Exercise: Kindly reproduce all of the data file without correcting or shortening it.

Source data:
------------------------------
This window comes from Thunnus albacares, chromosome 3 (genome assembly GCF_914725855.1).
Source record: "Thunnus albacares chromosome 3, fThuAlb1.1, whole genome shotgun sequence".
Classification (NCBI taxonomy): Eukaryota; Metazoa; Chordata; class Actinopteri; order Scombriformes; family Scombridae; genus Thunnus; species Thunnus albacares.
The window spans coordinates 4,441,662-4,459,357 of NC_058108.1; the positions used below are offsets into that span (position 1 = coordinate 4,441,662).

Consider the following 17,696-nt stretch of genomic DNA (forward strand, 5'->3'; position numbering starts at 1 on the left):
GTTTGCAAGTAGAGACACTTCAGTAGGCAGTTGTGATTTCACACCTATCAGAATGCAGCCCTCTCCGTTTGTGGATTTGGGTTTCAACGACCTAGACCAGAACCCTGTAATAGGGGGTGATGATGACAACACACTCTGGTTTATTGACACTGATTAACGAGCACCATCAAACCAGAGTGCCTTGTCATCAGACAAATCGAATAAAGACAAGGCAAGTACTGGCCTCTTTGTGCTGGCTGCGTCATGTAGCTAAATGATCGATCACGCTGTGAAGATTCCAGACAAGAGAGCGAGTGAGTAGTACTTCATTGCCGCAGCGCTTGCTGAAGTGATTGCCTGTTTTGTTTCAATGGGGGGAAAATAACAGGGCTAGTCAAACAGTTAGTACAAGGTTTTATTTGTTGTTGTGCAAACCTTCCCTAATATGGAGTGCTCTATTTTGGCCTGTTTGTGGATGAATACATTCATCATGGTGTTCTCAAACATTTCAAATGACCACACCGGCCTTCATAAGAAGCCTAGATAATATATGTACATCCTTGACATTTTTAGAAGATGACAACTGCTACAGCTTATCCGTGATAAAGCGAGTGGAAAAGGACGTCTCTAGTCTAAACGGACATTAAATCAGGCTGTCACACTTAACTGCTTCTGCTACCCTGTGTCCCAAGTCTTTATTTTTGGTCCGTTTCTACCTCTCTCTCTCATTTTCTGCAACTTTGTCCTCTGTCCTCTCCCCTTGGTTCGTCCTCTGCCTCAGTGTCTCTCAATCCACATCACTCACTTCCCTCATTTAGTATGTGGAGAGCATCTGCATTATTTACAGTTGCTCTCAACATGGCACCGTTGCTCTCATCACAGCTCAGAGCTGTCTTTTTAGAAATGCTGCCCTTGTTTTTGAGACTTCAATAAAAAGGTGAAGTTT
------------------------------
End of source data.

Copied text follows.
This window comes from Thunnus albacares, chromosome 3 (genome assembly GCF_914725855.1).
Source record: "Thunnus albacares chromosome 3, fThuAlb1.1, whole genome shotgun sequence".
Classification (NCBI taxonomy): Eukaryota; Metazoa; Chordata; class Actinopteri; order Scombriformes; family Scombridae; genus Thunnus; species Thunnus albacares.
The window spans coordinates 4,441,662-4,459,357 of NC_058108.1; the positions used below are offsets into that span (position 1 = coordinate 4,441,662).

Consider the following 17,696-nt stretch of genomic DNA (forward strand, 5'->3'; position numbering starts at 1 on the left):
GTTTGCAAGTAGAGACACTTCAGTAGGCAGTTGTGATTTCACACCTATCAGAATGCAGCCCTCTCCGTTTGTGGATTTGGGTTTCAACGACCTAGACCAGAACCCTGTAATAGGGGGTGATGATGACAACACACTCTGGTTTATTGACACTGATTAACGAGCACCATCAAACCAGAGTGCCTTGTCATCAGACAAATCGAATAAAGACAAGGCAAGTACTGGCCTCTTTGTGCTGGCTGCGTCATGTAGCTAAATGATCGATCACGCTGTGAAGATTCCAGACAAGAGAGCGAGTGAGTAGTACTTCATTGCCGCAGCGCTTGCTGAAGTGATTGCCTGTTTTGTTTCAATGGGGGGAAAATAACAGGGCTAGTCAAACAGTTAGTACAAGGTTTTATTTGTTGTTGTGCAAACCTTCCCTAATATGGAGTGCTCTATTTTGGCCTGTTTGTGGATGAATACATTCATCATGGTGTTCTCAAACATTTCAAATGACCACACCGGCCTTCATAAGAAGCCTAGATAATATATGTACATCCTTGACATTTTTAGAAGATGACAACTGCTACAGCTTATCCGTGATAAAGCGAGTGGAAAAGGACGTCTCTAGTCTAAACGGACATTAAATCAGGCTGTCACACTTAACTGCTTCTGCTACCCTGTGTCCCAAGTCTTTATTTTTGGTCCGTTTCTACCTCTCTCTCTCATTTTCTGCAACTTTGTCCTCTGTCCTCTCCCCTTGGTTCGTCCTCTGCCTCAGTGTCTCTCAATCCACATCACTCACTTCCCTCATTTAGTATGTGGAGAGCATCTGCATTATTTACAGTTGCTCTCAACATGGCACCGTTGCTCTCATCACAGCTCAGAGCTGTCTTTTTAGAAATGCTGCCCTTGTTTTTGAGACTTCAATAAAAAGGTGAAGTTT